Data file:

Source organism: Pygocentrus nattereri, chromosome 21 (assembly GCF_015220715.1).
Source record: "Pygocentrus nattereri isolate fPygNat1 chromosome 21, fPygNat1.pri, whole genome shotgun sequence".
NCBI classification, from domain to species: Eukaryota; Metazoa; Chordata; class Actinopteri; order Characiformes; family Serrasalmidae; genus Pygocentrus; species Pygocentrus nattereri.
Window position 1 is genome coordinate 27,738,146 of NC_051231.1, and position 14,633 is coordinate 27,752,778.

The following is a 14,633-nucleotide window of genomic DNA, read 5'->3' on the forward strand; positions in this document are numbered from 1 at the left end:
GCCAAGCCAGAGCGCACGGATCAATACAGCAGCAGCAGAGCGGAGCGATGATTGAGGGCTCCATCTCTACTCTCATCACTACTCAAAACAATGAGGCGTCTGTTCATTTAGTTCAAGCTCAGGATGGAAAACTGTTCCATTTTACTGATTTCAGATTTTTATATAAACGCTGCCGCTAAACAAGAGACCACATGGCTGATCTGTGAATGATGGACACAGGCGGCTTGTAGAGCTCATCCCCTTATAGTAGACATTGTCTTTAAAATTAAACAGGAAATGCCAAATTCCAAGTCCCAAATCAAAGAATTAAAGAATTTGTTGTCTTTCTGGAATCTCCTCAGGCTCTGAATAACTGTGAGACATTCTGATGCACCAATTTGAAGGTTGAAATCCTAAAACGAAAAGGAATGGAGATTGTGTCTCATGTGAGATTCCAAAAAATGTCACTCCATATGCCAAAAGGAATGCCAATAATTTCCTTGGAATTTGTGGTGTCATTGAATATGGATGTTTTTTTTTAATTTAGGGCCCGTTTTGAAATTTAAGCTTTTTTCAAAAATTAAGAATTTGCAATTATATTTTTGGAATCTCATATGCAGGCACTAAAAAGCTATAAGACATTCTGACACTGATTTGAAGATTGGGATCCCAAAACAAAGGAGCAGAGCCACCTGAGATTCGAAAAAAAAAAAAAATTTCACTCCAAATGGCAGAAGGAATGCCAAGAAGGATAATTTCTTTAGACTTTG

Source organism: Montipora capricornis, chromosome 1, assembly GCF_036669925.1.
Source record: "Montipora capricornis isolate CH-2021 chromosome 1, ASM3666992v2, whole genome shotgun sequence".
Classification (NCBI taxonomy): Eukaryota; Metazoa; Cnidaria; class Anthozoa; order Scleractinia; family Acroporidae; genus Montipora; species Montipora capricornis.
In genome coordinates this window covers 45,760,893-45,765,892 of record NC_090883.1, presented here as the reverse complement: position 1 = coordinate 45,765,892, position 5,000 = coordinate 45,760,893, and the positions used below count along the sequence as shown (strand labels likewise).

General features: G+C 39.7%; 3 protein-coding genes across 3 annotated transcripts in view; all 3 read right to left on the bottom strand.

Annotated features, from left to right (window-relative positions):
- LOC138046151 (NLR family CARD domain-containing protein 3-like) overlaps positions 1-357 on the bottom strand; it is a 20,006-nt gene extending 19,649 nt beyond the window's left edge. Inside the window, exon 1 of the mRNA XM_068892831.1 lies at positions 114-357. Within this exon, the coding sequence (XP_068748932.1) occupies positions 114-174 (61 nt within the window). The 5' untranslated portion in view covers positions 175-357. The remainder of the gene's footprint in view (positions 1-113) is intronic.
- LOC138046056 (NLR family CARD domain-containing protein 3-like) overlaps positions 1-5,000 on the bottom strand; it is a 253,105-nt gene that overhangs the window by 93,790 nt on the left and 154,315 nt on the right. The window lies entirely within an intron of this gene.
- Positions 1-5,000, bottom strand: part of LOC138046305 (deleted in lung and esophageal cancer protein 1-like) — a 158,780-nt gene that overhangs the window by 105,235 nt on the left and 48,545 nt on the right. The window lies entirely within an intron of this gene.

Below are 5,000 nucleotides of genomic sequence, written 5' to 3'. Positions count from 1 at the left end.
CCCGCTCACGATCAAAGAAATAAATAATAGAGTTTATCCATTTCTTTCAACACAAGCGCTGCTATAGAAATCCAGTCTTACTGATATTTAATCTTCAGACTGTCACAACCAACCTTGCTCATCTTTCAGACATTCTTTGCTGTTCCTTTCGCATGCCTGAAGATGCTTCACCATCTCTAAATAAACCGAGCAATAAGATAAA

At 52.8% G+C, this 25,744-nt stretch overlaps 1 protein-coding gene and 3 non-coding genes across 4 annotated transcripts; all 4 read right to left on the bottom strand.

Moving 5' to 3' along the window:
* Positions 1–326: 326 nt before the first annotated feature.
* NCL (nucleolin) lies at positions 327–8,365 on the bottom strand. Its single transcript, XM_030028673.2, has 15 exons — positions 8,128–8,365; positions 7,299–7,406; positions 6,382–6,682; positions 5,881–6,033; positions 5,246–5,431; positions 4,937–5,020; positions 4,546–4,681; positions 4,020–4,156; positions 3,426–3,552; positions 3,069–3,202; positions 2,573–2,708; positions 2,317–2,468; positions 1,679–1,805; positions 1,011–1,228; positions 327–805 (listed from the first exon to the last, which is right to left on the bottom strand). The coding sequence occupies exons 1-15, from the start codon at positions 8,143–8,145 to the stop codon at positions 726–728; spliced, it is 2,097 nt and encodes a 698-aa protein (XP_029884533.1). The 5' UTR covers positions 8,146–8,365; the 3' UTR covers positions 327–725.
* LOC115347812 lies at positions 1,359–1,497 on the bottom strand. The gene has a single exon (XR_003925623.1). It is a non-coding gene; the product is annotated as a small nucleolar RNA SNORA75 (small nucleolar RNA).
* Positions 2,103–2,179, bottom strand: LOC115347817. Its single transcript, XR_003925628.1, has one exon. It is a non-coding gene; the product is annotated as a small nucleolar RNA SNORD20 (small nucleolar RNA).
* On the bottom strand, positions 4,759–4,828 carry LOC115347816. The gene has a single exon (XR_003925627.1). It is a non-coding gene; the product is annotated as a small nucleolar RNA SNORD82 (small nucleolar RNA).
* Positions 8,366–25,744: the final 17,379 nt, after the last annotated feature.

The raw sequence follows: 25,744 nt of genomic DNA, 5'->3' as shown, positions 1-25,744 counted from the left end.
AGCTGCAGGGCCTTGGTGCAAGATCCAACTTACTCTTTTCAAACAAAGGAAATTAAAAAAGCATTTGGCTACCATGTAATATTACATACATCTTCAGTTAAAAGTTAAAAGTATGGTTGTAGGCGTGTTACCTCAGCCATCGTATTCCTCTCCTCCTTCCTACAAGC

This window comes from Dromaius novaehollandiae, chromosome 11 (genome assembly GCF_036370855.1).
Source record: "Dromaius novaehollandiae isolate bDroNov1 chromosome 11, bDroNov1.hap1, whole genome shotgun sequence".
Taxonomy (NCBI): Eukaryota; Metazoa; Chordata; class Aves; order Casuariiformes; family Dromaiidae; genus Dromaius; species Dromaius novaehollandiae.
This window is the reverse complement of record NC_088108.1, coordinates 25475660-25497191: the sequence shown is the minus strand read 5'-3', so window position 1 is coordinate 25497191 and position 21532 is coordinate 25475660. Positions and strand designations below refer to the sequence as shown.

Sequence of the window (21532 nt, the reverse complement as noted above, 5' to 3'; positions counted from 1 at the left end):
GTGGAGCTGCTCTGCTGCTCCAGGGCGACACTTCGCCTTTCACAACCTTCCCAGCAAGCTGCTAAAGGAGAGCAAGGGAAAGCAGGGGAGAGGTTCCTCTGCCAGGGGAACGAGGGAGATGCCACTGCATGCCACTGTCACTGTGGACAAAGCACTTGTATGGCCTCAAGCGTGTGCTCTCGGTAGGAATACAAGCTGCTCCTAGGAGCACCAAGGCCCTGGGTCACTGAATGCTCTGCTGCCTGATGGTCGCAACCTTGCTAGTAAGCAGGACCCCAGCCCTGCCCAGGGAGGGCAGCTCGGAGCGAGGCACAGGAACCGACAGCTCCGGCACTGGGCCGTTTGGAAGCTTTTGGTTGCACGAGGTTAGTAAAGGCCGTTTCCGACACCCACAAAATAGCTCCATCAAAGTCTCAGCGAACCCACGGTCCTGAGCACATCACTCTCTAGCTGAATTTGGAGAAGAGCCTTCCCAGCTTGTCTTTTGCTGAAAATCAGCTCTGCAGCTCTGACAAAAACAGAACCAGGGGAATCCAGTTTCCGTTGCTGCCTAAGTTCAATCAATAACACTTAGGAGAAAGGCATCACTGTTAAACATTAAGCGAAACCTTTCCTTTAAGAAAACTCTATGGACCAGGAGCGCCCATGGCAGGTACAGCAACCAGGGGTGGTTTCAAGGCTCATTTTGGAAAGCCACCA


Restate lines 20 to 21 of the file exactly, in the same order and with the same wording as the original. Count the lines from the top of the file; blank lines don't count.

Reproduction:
* Positions 1–326: 326 nt before the first annotated feature.
* NCL (nucleolin) lies at positions 327–8,365 on the bottom strand. Its single transcript, XM_030028673.2, has 15 exons — positions 8,128–8,365; positions 7,299–7,406; positions 6,382–6,682; positions 5,881–6,033; positions 5,246–5,431; positions 4,937–5,020; positions 4,546–4,681; positions 4,020–4,156; positions 3,426–3,552; positions 3,069–3,202; positions 2,573–2,708; positions 2,317–2,468; positions 1,679–1,805; positions 1,011–1,228; positions 327–805 (listed from the first exon to the last, which is right to left on the bottom strand). The coding sequence occupies exons 1-15, from the start codon at positions 8,143–8,145 to the stop codon at positions 726–728; spliced, it is 2,097 nt and encodes a 698-aa protein (XP_029884533.1). The 5' UTR covers positions 8,146–8,365; the 3' UTR covers positions 327–725.